I am convicted and humbled.

  14. Jim Martin Says:

    Bobby-
    This is an outstanding post. I commend you for your conversation and for retelling it here. I was blessed by reading this.

  15. Michele Says:

    This comment has been removed by a blog administrator.

  16. Michele Says:

    Bobby,

    I admit, when I first heard about ACU, I was conflicted. Yet, the bottom line is exactly, I believe, what you say here.

    When God gives us the opportunities to talk, no, moreso, to listen …. then we may find that out that people are people, who sin, who struggle and who need to hear the truth about Jesus Christ. You had a choice, and humbly you admit you first chose to ignore them and read away. But God opened that door for you and you may very well planted a seed that grows.

    I find it amazing that the very question asking “if I would be welcome at your church,” because that in itself reveals a need in the community that is not being taught or loved. Can we create a community which welcomes the sinners? Doesn’t that become the overall question? Or even, how come “this” church welcomes these sinners…but not these…(fill in the blank here).

    The reality is, how did Jesus relate to sinners? You reminded us powerfully how we are love sinners. Why? Because I am a sinner too! Homosexuality is a political hot topic right now. There is an increased and organized movement for the communication of ideas. The very fact this question is raised poses a deep theological divide. Will we be willing to accept people who they are? I am not discussing changing the sinner, that’s a different topic altogether. I am suggesting, rather, discussing changing the church for the sinners of this world.

    A different question indeed. Thank you for your example.

  17. Bob Hendren Says:

    And old adage says; “We choose our friends, but God sends us our neighbors.” Sounds like God was at work on that plane flight to me! As to the welcome at church question, that reminds me of one of Yancy’s recent observations that folks who go to certain churches to find God might not discover Him. Yet, I thought that was the reason for the whole business. Perhaps I have been wrong, and yet, I suppose church should really be about folks whom God has found and who gather to celebrate the joy of God’s graciousnes in choosing to unite them by His grace.

    Bob Hendren, Florence, AL if not the buckle, at least the first hole in the belt.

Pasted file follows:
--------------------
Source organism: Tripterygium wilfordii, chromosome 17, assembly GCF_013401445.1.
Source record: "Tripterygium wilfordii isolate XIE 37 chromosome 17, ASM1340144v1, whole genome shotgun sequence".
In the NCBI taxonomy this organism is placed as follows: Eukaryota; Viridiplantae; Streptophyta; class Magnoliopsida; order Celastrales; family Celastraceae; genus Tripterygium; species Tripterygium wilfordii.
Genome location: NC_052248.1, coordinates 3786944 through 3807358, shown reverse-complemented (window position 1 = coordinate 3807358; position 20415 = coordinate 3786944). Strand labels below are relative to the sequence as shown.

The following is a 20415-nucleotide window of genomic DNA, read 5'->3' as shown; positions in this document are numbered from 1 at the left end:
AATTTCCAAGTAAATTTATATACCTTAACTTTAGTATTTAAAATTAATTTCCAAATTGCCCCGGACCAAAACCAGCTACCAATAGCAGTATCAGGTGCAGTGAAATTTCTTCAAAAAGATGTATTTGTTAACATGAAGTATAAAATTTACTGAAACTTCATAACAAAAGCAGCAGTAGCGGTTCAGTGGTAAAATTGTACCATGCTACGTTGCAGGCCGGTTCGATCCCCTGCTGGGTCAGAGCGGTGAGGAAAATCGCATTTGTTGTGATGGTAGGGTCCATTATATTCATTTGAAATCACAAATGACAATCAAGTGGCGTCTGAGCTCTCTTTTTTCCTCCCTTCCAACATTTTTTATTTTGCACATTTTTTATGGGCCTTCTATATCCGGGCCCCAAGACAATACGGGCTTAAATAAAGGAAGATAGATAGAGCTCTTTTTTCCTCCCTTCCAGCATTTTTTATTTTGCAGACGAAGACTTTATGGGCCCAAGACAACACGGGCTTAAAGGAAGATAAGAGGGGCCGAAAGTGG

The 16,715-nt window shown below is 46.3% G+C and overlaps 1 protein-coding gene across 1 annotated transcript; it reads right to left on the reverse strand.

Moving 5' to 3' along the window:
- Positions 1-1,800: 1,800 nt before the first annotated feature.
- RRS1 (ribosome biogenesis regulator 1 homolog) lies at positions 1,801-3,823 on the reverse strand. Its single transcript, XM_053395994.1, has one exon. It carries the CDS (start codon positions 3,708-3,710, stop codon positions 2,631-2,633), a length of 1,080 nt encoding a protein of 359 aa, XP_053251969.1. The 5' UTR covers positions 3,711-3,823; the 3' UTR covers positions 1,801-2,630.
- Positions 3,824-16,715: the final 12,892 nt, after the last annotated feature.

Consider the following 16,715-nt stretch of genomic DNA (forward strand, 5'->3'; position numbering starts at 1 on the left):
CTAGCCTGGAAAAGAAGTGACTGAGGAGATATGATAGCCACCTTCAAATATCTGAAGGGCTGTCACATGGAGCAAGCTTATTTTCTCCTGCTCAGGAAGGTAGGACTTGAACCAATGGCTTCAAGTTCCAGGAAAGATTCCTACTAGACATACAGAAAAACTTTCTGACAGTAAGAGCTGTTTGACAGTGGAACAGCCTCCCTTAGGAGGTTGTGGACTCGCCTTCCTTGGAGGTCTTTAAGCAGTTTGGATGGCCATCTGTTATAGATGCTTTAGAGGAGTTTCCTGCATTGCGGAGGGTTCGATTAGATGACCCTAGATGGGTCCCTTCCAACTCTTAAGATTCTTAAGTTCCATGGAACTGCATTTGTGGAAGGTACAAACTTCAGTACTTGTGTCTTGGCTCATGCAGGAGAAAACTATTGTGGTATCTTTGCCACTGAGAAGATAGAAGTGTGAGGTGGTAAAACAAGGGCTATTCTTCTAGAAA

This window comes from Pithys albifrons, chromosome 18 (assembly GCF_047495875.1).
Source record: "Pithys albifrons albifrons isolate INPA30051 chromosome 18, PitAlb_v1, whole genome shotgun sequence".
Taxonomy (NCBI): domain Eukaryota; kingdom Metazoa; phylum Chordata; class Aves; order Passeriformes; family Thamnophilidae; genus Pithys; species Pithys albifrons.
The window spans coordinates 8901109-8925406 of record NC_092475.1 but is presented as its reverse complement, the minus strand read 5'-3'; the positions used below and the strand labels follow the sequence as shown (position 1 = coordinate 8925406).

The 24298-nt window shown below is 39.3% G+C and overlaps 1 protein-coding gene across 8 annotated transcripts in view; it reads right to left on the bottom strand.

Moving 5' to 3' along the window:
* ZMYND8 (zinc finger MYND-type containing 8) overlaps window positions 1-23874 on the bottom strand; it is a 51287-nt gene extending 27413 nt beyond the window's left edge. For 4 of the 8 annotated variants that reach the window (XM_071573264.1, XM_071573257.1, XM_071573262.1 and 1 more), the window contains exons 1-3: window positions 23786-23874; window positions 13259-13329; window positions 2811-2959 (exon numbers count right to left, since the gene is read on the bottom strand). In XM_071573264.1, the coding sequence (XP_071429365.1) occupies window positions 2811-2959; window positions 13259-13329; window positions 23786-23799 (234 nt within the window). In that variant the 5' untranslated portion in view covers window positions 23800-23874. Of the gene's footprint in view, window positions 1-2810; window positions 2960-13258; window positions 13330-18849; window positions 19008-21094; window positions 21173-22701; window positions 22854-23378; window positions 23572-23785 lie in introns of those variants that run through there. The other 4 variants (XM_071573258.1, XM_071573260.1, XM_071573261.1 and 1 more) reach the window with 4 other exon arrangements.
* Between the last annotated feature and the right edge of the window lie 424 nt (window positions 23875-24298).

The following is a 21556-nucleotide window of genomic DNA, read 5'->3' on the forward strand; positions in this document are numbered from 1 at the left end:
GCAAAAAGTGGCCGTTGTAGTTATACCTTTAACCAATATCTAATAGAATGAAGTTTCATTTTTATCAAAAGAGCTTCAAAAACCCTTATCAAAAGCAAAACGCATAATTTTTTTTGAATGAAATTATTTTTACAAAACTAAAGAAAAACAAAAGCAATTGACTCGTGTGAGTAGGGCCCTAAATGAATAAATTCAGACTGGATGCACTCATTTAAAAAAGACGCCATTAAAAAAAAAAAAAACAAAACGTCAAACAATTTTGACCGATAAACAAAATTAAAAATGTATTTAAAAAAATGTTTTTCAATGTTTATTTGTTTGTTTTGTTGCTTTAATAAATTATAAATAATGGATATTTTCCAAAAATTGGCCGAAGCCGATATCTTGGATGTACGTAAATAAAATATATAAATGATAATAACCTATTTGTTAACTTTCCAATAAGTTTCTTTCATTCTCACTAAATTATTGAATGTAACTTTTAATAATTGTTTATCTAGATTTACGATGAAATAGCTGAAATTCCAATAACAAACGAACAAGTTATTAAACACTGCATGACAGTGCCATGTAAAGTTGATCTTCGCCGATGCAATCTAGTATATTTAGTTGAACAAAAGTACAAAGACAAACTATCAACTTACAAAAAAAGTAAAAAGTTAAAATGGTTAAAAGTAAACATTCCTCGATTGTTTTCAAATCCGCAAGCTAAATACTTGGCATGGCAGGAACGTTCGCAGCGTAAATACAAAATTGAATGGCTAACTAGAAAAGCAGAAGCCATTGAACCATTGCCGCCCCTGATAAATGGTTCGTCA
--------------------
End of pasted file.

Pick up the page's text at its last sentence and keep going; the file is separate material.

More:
18. Stoned-Campbell Disciple Says:

    Bob,

    Thanks for dropping by again. I appreciate your comments greatly. You are right that God sort of chooses our neighbors. I will be in prayer that God may be found at “my” church.

    Blessings down there in the first hole of the Bible Belt.

    Shalom,
    Bobby Valentine

  19. CFOURMAY Says:

    Sorry I missed this one, but sounds like one of the Cecil’s handled well. If one doesn’t get it one of the others will. LOL!! btw, I admire the way you handled things on the plane. Being able to tell the story of Jesus to anybody in any condition is a wonderful conversation that doesn’t happen enough.

  20. Stoned-Campbell Disciple Says:

    C4,

    Welcome back. I know you have been busy tying things up with school.

    I was delighted at the courage C2 showed in saying what he did. It may not be politically correct in some corners of the CofC to say ACU does ANYTHING right . . . but he said they did on this very controversial topic. I agree with him and thank the Lord he said so.

    Some in our brotherhood need to learn what the “burden” of compassion really is.

  21. Stoogelover Says:

    Bobby: I, too, was blessed by this story. I would hope to do as well as you did. Our neighborhood has a number of gay couples living in it and my wife and I are always kind and courteous to them just as we are to anyone else. (That even sounds strange to write those words.) I felt God impress on my heart one day that I need to have a gay friend. Someone who would say of me, “He’s a preacher but he treats me with respect.” Haven’t found that friend yet, but I remain open to it.